Blueberries and bananas are in, but black-eyed peas are out. Papaya is in, but plantains and pumpkins are out. Spinach and summer squash, in. Sweet potatoes and winter squash, out. Artichokes? Out. Apples? In.
And many apple farmers, as it turns out, aren’t too thrilled about that.
The Food and Drug Administration, wrestling to put in place a massive overhaul of the nation’s food safety system, drew a line this year when proposing which fruits and vegetables would be subject to strict new standards: Those usually consumed raw would be included, while those usually cooked or processed would be exempt.
Since then, few groups have expressed more frustration than tree fruit farmers, who grow apples, pears and a variety of other produce. They complain that the FDA’s approach, in some ways, defies common sense.
Those gripes offer a case study in the challenges of implementing the landmark 2010 Food Safety Modernization Act, which directed the FDA to prevent food-borne illnesses rather than simply react to outbreaks. It’s an easy idea to embrace. But when it gets down to apples and oranges, figuring out who should abide by which rules has proven anything but simple.
Growers subject to the new produce rules could face a variety of new responsibilities, including regular testing of irrigation water, sanitizing canvas fruit-picking bags and keeping animals away from crops. Many tree fruit farmers worry about the cost of such measures and say they would offer few safety benefits.
They argue that the FDA should focus more on foods that have caused deadly outbreaks, such as spinach and cantaloupes, and less on fruits that have a virtually flawless safety record, grow above the ground and, in some cases, have protective skins or rinds.
“Our product is quite safe,” said Phil Glaize, a third-generation farmer and owner of Glaize Apples in Winchester, Va. “We’re perfectly willing to look at ways to make it safer. However, what’s being proposed is very onerous and expensive. ... (The costs) would end up getting passed on to the consumer, if we didn’t go out of business first.”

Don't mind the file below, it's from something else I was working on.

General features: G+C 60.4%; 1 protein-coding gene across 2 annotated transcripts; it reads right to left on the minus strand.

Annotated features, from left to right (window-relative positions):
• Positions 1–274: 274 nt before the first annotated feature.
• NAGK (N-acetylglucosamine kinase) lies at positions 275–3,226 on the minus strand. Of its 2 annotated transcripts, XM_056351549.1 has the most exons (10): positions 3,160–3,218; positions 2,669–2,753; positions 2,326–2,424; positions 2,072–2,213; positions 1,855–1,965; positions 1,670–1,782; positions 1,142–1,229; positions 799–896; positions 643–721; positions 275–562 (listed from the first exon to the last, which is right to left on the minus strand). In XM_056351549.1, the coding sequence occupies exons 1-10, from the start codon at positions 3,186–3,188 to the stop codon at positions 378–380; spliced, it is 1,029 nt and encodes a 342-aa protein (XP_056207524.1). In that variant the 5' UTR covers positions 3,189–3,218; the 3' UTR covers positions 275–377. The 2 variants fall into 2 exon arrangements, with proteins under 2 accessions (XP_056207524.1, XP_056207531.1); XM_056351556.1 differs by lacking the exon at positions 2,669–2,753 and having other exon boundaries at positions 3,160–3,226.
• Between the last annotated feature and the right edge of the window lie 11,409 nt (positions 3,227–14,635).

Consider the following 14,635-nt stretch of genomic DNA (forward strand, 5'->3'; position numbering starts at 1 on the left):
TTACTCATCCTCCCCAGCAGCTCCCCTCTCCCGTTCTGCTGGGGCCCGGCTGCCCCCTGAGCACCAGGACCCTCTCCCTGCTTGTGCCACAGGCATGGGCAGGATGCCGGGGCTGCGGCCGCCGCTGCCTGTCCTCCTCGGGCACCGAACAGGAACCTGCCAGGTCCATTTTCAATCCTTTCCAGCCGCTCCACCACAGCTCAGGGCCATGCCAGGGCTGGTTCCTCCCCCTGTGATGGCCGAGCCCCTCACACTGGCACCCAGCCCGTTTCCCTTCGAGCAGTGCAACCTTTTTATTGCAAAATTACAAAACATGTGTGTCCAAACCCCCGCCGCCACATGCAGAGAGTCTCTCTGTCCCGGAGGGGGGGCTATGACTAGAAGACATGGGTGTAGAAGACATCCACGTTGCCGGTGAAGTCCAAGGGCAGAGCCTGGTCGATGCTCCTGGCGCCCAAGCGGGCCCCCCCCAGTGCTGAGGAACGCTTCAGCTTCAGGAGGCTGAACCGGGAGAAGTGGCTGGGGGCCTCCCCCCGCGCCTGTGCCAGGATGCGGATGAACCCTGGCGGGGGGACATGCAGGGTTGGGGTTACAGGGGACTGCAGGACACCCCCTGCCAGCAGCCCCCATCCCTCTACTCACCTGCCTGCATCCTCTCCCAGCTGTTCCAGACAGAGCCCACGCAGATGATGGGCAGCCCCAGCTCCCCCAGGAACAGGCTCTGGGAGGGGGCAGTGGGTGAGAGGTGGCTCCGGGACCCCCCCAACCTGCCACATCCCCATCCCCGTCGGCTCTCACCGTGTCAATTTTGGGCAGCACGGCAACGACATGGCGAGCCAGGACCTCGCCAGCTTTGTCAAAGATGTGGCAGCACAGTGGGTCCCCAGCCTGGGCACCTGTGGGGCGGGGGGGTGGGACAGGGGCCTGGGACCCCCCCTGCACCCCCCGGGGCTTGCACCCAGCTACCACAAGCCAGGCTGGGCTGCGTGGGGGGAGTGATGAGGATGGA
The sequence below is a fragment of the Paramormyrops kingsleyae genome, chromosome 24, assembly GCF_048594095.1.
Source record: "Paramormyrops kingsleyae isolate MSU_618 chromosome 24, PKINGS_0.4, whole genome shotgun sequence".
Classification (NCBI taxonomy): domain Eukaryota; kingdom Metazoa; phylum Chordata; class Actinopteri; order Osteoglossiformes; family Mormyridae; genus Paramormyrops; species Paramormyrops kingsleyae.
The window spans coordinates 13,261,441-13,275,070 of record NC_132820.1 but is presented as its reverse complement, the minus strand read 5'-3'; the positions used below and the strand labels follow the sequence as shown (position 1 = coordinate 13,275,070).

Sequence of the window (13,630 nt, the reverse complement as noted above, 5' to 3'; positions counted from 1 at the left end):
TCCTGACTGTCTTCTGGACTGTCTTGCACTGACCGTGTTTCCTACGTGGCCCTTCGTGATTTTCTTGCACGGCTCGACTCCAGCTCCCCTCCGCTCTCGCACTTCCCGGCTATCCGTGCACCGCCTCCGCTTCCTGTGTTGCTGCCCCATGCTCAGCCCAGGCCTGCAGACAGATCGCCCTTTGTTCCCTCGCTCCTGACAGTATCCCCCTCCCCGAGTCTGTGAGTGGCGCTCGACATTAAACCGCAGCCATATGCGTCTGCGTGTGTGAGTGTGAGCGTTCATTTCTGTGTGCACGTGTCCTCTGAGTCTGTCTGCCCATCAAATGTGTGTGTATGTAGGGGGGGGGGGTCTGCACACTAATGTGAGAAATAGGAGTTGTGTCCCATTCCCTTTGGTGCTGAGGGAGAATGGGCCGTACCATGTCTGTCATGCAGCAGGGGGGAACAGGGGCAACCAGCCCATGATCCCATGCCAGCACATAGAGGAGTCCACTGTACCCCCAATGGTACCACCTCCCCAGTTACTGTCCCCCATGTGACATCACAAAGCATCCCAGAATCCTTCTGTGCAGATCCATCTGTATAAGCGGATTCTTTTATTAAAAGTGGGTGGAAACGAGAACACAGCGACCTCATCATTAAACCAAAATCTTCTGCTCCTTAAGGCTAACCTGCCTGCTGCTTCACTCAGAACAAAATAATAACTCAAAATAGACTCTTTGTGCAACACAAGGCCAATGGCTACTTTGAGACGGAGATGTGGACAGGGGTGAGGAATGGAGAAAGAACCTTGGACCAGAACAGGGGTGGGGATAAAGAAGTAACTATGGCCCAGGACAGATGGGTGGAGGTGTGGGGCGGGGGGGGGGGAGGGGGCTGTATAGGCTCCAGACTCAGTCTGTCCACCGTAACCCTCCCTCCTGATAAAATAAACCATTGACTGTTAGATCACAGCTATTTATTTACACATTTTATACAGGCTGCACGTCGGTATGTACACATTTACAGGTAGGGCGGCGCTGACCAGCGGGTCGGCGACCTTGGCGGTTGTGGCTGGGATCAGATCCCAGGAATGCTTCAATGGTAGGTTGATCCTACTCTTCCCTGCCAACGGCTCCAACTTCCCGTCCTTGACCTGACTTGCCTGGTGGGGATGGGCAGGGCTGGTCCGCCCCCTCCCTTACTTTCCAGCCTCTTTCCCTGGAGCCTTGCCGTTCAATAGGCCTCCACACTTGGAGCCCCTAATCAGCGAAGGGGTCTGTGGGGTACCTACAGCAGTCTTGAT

FDA officials say that the proposals offer a starting point and that they are open to making changes to create a science-based system that is adaptable to different growing conditions, different regions and different crops.
“It’s complicated. It’s a big, transformational thing that we’re doing. ... We’re creating a whole new food-safety system here, so we accept that it will take some time to get the rules right,” Michael Taylor, the FDA’s top food-safety official, said in a recent interview. “The point is, we want to target our standards where they will make a practical difference.”
Despite such assurances, wariness persists on orchards from the Shenandoah Valley to the Yakima Valley.
“I’ve had a couple guys call and say, ‘I’m 55 years old. If this goes into effect, I just want to get out,’ ” said Chris Schlect, president of the Northwest Horticultural Council, which represents growers of apples and other tree fruits in Idaho, Oregon and Washington. “It’s hard enough to get by all that nature throws at you and to make some money at the end of the day.”
Leslie Judd, who with her husband and son oversees 350 acres of apples, cherries and pears in Washington’s Yakima Valley, says her family abides by state standards, industry best practices and detailed demands from major retailers such as Wal-Mart and Costco. She said the proposed federal rules are unnecessary and would further strain the resources of her family farm and many others like it.
“Somebody in an office in Washington, D.C., who’s never stepped foot off concrete has decided we need this rule and that rule. We’re starting to get to the point where it’s like, ‘Give me a break,’ ” Judd said. “We have a darn good product and a darn good industry. ... The market has already taken care of this problem, if it’s a problem. Which it isn’t.”